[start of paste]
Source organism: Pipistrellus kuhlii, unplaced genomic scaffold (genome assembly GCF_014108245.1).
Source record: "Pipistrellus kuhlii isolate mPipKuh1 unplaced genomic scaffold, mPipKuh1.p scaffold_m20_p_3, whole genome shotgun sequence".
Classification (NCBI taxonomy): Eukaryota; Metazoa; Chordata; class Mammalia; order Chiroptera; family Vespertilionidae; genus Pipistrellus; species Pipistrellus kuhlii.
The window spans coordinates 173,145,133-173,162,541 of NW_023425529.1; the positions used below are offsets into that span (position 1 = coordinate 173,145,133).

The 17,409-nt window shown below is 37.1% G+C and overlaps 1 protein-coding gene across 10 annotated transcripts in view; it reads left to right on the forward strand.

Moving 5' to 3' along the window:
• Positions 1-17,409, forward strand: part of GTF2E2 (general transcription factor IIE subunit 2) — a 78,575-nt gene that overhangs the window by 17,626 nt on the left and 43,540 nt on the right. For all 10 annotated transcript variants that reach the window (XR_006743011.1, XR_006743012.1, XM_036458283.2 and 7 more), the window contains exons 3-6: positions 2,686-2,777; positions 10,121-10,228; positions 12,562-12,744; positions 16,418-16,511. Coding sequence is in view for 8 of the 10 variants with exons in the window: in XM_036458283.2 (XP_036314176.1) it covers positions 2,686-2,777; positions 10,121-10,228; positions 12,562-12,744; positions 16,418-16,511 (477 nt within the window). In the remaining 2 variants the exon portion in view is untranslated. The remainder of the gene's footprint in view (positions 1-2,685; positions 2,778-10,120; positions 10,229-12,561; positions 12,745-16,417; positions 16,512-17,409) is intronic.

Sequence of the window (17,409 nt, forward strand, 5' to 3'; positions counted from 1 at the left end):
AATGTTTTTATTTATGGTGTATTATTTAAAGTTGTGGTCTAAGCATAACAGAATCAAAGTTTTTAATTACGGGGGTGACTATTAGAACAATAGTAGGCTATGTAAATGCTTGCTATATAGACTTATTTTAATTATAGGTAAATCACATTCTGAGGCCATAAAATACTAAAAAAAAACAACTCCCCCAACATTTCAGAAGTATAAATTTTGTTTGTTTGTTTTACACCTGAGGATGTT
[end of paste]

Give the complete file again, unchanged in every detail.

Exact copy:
Source organism: Pipistrellus kuhlii, unplaced genomic scaffold (genome assembly GCF_014108245.1).
Source record: "Pipistrellus kuhlii isolate mPipKuh1 unplaced genomic scaffold, mPipKuh1.p scaffold_m20_p_3, whole genome shotgun sequence".
Classification (NCBI taxonomy): Eukaryota; Metazoa; Chordata; class Mammalia; order Chiroptera; family Vespertilionidae; genus Pipistrellus; species Pipistrellus kuhlii.
The window spans coordinates 173,145,133-173,162,541 of NW_023425529.1; the positions used below are offsets into that span (position 1 = coordinate 173,145,133).

The 17,409-nt window shown below is 37.1% G+C and overlaps 1 protein-coding gene across 10 annotated transcripts in view; it reads left to right on the forward strand.

Moving 5' to 3' along the window:
• Positions 1-17,409, forward strand: part of GTF2E2 (general transcription factor IIE subunit 2) — a 78,575-nt gene that overhangs the window by 17,626 nt on the left and 43,540 nt on the right. For all 10 annotated transcript variants that reach the window (XR_006743011.1, XR_006743012.1, XM_036458283.2 and 7 more), the window contains exons 3-6: positions 2,686-2,777; positions 10,121-10,228; positions 12,562-12,744; positions 16,418-16,511. Coding sequence is in view for 8 of the 10 variants with exons in the window: in XM_036458283.2 (XP_036314176.1) it covers positions 2,686-2,777; positions 10,121-10,228; positions 12,562-12,744; positions 16,418-16,511 (477 nt within the window). In the remaining 2 variants the exon portion in view is untranslated. The remainder of the gene's footprint in view (positions 1-2,685; positions 2,778-10,120; positions 10,229-12,561; positions 12,745-16,417; positions 16,512-17,409) is intronic.

Sequence of the window (17,409 nt, forward strand, 5' to 3'; positions counted from 1 at the left end):
AATGTTTTTATTTATGGTGTATTATTTAAAGTTGTGGTCTAAGCATAACAGAATCAAAGTTTTTAATTACGGGGGTGACTATTAGAACAATAGTAGGCTATGTAAATGCTTGCTATATAGACTTATTTTAATTATAGGTAAATCACATTCTGAGGCCATAAAATACTAAAAAAAAACAACTCCCCCAACATTTCAGAAGTATAAATTTTGTTTGTTTGTTTTACACCTGAGGATGTT